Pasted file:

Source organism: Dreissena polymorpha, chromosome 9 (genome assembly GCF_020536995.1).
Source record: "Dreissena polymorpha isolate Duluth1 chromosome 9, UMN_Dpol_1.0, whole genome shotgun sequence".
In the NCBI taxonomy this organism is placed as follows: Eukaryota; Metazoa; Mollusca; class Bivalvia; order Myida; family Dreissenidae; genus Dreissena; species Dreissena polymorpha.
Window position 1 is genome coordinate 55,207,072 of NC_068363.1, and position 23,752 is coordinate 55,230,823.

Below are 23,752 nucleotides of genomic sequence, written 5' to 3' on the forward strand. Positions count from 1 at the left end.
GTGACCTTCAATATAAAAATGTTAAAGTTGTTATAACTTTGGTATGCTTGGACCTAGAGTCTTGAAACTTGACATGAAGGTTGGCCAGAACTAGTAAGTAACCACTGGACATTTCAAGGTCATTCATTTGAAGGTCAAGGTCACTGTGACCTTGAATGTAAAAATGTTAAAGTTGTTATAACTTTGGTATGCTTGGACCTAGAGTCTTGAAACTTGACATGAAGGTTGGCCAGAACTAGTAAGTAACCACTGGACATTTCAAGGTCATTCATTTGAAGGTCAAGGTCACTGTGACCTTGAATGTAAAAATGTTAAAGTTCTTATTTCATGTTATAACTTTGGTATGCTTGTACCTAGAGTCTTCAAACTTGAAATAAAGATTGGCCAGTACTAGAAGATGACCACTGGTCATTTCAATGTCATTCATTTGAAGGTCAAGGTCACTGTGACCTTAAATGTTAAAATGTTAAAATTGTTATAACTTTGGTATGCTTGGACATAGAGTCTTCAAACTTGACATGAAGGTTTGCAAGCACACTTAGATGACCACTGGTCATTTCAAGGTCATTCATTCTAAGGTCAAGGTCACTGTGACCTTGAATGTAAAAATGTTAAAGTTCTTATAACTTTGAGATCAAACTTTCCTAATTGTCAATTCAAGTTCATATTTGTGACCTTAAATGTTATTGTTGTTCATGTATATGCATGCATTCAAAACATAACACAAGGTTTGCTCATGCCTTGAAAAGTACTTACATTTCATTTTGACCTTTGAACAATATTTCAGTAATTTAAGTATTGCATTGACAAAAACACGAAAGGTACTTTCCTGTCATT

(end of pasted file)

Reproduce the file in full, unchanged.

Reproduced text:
Source organism: Dreissena polymorpha, chromosome 9 (genome assembly GCF_020536995.1).
Source record: "Dreissena polymorpha isolate Duluth1 chromosome 9, UMN_Dpol_1.0, whole genome shotgun sequence".
In the NCBI taxonomy this organism is placed as follows: Eukaryota; Metazoa; Mollusca; class Bivalvia; order Myida; family Dreissenidae; genus Dreissena; species Dreissena polymorpha.
Window position 1 is genome coordinate 55,207,072 of NC_068363.1, and position 23,752 is coordinate 55,230,823.

Below are 23,752 nucleotides of genomic sequence, written 5' to 3' on the forward strand. Positions count from 1 at the left end.
GTGACCTTCAATATAAAAATGTTAAAGTTGTTATAACTTTGGTATGCTTGGACCTAGAGTCTTGAAACTTGACATGAAGGTTGGCCAGAACTAGTAAGTAACCACTGGACATTTCAAGGTCATTCATTTGAAGGTCAAGGTCACTGTGACCTTGAATGTAAAAATGTTAAAGTTGTTATAACTTTGGTATGCTTGGACCTAGAGTCTTGAAACTTGACATGAAGGTTGGCCAGAACTAGTAAGTAACCACTGGACATTTCAAGGTCATTCATTTGAAGGTCAAGGTCACTGTGACCTTGAATGTAAAAATGTTAAAGTTCTTATTTCATGTTATAACTTTGGTATGCTTGTACCTAGAGTCTTCAAACTTGAAATAAAGATTGGCCAGTACTAGAAGATGACCACTGGTCATTTCAATGTCATTCATTTGAAGGTCAAGGTCACTGTGACCTTAAATGTTAAAATGTTAAAATTGTTATAACTTTGGTATGCTTGGACATAGAGTCTTCAAACTTGACATGAAGGTTTGCAAGCACACTTAGATGACCACTGGTCATTTCAAGGTCATTCATTCTAAGGTCAAGGTCACTGTGACCTTGAATGTAAAAATGTTAAAGTTCTTATAACTTTGAGATCAAACTTTCCTAATTGTCAATTCAAGTTCATATTTGTGACCTTAAATGTTATTGTTGTTCATGTATATGCATGCATTCAAAACATAACACAAGGTTTGCTCATGCCTTGAAAAGTACTTACATTTCATTTTGACCTTTGAACAATATTTCAGTAATTTAAGTATTGCATTGACAAAAACACGAAAGGTACTTTCCTGTCATT